Skeptophilia (skep-to-fil-i-a) (n.) - the love of logical thought, skepticism, and thinking critically. Being an exploration of the applications of skeptical thinking to the world at large, with periodic excursions into linguistics, music, politics, cryptozoology, and why people keep seeing the face of Jesus on grilled cheese sandwiches.

Friday, June 17, 2022

A commerce in death

My novella We All Fall Down is set during some of the most awful years humanity has ever lived through -- the middle of the fourteenth century, when by some estimates between a third and half of the people in Eurasia died of the bubonic plague, or as they called it, the "Black Death."

Back then, of course, no one knew what caused it.  Not only that the disease came from a microscopic organism, but that it was carried by fleas and spread by the rats that carried them.  The superstition of the time meant that people became desperate to find out why this catastrophe had occurred, and the blame was placed on everything from God's wrath to evil magic by witches, warlocks, and (unfortunately for them), the Jews.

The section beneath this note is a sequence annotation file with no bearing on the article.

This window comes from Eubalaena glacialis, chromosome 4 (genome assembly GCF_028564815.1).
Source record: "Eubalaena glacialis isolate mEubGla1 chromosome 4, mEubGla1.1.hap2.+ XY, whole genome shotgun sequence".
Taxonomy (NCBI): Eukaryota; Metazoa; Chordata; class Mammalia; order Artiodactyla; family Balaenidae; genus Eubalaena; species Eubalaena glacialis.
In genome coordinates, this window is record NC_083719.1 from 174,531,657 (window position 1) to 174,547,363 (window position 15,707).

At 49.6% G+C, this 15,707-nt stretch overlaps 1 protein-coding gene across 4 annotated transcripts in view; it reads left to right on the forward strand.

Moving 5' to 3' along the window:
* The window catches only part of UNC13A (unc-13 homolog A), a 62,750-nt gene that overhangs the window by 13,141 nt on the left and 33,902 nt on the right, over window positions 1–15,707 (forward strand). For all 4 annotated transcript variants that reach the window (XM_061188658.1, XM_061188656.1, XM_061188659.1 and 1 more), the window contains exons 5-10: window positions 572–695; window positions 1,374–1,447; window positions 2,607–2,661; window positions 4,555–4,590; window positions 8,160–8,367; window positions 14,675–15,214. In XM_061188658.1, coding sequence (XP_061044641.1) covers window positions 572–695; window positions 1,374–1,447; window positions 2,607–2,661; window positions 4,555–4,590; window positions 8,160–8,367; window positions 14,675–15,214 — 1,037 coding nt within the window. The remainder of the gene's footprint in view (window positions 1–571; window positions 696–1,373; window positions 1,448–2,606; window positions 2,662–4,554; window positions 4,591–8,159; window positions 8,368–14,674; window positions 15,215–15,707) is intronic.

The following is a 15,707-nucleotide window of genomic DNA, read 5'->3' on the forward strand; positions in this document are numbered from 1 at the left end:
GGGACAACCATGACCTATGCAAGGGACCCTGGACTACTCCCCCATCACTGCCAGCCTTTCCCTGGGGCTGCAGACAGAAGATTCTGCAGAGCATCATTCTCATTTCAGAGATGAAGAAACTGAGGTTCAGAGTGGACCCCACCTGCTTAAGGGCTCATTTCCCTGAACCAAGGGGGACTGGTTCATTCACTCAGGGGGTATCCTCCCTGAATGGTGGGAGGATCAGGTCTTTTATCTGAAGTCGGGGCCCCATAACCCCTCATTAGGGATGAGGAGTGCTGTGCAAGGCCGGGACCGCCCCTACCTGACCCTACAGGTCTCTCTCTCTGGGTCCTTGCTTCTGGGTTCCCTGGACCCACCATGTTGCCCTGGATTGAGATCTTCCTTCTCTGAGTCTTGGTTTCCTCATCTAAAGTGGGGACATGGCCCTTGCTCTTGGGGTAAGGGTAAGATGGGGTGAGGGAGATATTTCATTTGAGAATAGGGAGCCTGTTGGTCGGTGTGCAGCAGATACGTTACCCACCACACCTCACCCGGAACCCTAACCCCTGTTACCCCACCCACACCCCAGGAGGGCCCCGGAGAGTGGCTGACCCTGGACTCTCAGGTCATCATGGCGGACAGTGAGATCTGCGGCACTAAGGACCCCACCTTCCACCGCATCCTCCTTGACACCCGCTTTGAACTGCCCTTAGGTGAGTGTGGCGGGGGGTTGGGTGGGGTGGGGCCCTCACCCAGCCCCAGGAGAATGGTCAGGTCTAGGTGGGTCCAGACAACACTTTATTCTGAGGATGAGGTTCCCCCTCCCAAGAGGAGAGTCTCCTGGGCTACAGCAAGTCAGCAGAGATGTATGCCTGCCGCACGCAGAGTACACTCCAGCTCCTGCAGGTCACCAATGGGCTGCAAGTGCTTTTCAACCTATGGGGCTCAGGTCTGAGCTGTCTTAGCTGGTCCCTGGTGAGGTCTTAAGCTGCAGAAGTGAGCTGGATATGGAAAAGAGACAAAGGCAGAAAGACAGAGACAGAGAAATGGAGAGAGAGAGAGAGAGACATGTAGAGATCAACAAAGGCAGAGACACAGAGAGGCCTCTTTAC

It's natural enough to try to figure out ultimate causes, I suppose, even though they can be elusive.  I tried to express this in words of the narrator of We All Fall Down, the young, intelligent, inquisitive guardsman Nick Calladine, who has found himself entangled in a situation completely beyond his comprehension:

I asked Meg if she would be all right alone, and she said she would.  There were one or two other villagers who had survived the plague, and they were helping each other, and for now had enough to eat.  I wondered what would happen when winter came, but I suppose that their plight was no different from that of many in England.  Some would make it, some would not, and that was the way of things.  We are not given to understand much, we poor mortals.  The religious say that after we die we will understand everything, and see the reasons that are dark to us now, but I wonder.  From what I have seen, things simply happen because they happen, and there is no more pattern in the world than in the path a fluttering leaf takes on the wind.  To say so would be considered heresy, I suppose, but so it has always seemed to me.